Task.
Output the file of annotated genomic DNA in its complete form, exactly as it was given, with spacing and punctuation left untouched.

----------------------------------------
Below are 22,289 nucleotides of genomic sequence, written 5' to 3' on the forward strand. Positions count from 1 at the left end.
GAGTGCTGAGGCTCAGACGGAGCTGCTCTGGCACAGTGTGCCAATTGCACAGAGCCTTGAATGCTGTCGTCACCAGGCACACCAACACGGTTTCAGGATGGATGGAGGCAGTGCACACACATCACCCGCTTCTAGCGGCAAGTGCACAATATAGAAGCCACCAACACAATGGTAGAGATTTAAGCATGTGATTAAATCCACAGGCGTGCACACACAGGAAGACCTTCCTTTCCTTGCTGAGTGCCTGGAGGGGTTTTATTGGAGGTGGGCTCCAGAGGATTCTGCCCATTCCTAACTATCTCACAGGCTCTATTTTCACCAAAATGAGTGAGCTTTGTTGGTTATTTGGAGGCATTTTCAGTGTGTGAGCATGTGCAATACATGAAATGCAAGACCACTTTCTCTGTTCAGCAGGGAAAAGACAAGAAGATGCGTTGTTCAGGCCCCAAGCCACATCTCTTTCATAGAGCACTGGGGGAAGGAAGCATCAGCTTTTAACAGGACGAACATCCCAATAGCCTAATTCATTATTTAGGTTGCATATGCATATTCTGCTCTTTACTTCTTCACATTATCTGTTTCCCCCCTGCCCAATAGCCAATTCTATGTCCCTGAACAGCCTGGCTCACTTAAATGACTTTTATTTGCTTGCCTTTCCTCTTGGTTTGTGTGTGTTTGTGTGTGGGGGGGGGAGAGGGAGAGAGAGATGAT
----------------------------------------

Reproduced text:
Below are 22,289 nucleotides of genomic sequence, written 5' to 3' on the forward strand. Positions count from 1 at the left end.
GAGTGCTGAGGCTCAGACGGAGCTGCTCTGGCACAGTGTGCCAATTGCACAGAGCCTTGAATGCTGTCGTCACCAGGCACACCAACACGGTTTCAGGATGGATGGAGGCAGTGCACACACATCACCCGCTTCTAGCGGCAAGTGCACAATATAGAAGCCACCAACACAATGGTAGAGATTTAAGCATGTGATTAAATCCACAGGCGTGCACACACAGGAAGACCTTCCTTTCCTTGCTGAGTGCCTGGAGGGGTTTTATTGGAGGTGGGCTCCAGAGGATTCTGCCCATTCCTAACTATCTCACAGGCTCTATTTTCACCAAAATGAGTGAGCTTTGTTGGTTATTTGGAGGCATTTTCAGTGTGTGAGCATGTGCAATACATGAAATGCAAGACCACTTTCTCTGTTCAGCAGGGAAAAGACAAGAAGATGCGTTGTTCAGGCCCCAAGCCACATCTCTTTCATAGAGCACTGGGGGAAGGAAGCATCAGCTTTTAACAGGACGAACATCCCAATAGCCTAATTCATTATTTAGGTTGCATATGCATATTCTGCTCTTTACTTCTTCACATTATCTGTTTCCCCCCTGCCCAATAGCCAATTCTATGTCCCTGAACAGCCTGGCTCACTTAAATGACTTTTATTTGCTTGCCTTTCCTCTTGGTTTGTGTGTGTTTGTGTGTGGGGGGGGGAGAGGGAGAGAGAGATGAT